Saturday, June 30, 2012

Alcohol: a great way to make friends

What alcohol does with a human being is quite well-known, and not everything it induces in terms of human behaviour is agreeable. Still, most of us like to drink a couple of alcoholic beverages in company of others. Scientists from the University of Pittsburgh have now scientifically proven that drinking alcohol together with other people does make things better. They showed that consumption makes positive things more positive, while negative emotions are toned down.

Genetic discovery explains variety of brain disorders

Development of an organism, construction of tissues and even the onset of disease: it all starts with genetics. Genes provide the blueprint for proteins, which in turn form the foundations of all structures. Finding genetic modifications, or mutations, often tell us something about how things go wrong, as a disturbed blueprint leads to malfunctioning proteins and thus disease. Scientists from Seattle Children's Research Institute have found a series of mutations in genes that explain a variety of disorders which predominantly focus on the brain. This includes cancer, but also explains why some people have very large brains or suffer from epilepsy.

Thursday, June 28, 2012

Exercise helps to prevent alzheimer's disease

There is much research going on regarding alzheimer's disease. Because it severely impacts the life of the patient and people around him or her, many studies are devoted to find out how we can prevent development of alzheimer's. A previous study revealed that diet may play an important role, but according to scientists from Kyoto University, exercise is actually more important.

Wednesday, June 27, 2012

Google creates computer network to simulate the brain

The engineers over at Google have been busy with another interesting project in the elusive X lab. After self-driving cars, they now managed to develop a computer system that can learn without human supervision. By connecting over 16.000 processors, they created a network powerful enough to simulate some features of the human brain. Google developers then managed to create an algorithm that turned the powerful computing grid into a 'self-learning machine'. While that may be the first step in order to develop scary machines that are set to take over the world, it actually helps us to understand our own brains better.

Tuesday, June 26, 2012

Birth of a human captured with an MRI scanner

Birth is a wonderful natural phenomenon. Mammals, like ourselves, carry an unborn child around for a set period of time, after which it is brought into the world as a completely new organism. Most of us only get to see the result of birth: the child itself. However, scientists from a hospital in Berlin, Germany have captured the birth of a child on video with an MRI scanner. It is interesting to see how a woman expels the unborn from her womb.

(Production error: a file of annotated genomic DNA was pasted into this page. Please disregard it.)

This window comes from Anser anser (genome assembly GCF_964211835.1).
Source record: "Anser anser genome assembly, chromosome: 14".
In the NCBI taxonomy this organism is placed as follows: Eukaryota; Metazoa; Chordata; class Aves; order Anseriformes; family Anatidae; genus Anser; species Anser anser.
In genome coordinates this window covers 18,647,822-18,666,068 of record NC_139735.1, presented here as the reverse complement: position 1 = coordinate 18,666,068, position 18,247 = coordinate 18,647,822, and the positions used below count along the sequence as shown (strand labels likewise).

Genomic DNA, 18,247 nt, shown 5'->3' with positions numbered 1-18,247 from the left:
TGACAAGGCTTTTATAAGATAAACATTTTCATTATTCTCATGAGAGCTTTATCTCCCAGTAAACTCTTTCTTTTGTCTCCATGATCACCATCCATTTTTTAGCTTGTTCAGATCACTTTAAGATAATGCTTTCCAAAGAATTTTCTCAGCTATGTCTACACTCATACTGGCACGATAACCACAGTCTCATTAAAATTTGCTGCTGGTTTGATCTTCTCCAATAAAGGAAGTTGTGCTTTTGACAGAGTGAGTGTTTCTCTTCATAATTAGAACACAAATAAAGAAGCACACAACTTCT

Monday, June 25, 2012

Exercise reduces the risk of breast cancer

A study conducted by a research group from the University of North Carolina has shown an interesting link between the occurrence of breast cancer and physical activity. It seems that exercise results in a rather dramatic decrease in breast cancer risk, which is relevant for those wishing to remain healthy. Although previous research already showed a correlation between exercise and breast cancer, the researchers from North Carolina made the effort to find out exactly what difference it makes.

Friday, June 22, 2012

Research on deadly H5N1 published, reveals dangers

Dutch and American scientists shocked the world a while ago by revealing that they have successfully modified the H5N1 influenza virus in order to become much more deadly. The study was halted because authorities feared terrorists could use the information in order to create biological weapons. Because just five genetic mutations are necessary to create the deadly variant, there is also a risk that nature itself will 'create' this particular lab virus. Because the benefits of publishing were deemed to outweigh the risks, authorities gave the green light for publishing the results, which has recently been done. The papers from both research groups reveal the dangers of this potentially devastating virus.

Scientists grow human liver inside mouse's head

One of the most promising fields of science is the artificial construction of tissues and organs that can be used for transplantation. After the discovery of stem cells, scientists thought they would be able to make anything and replace damaged tissues and organs in the body. It has proven to be much harder than originally thought, especially the growth of whole organs. To tackle one of the major problems with artificial organs, which is the lack of a blood vessel system providing the nutrients, researchers from Yokohama City University devised an interesting experiment: they tried to grow a human liver inside the head of a mouse.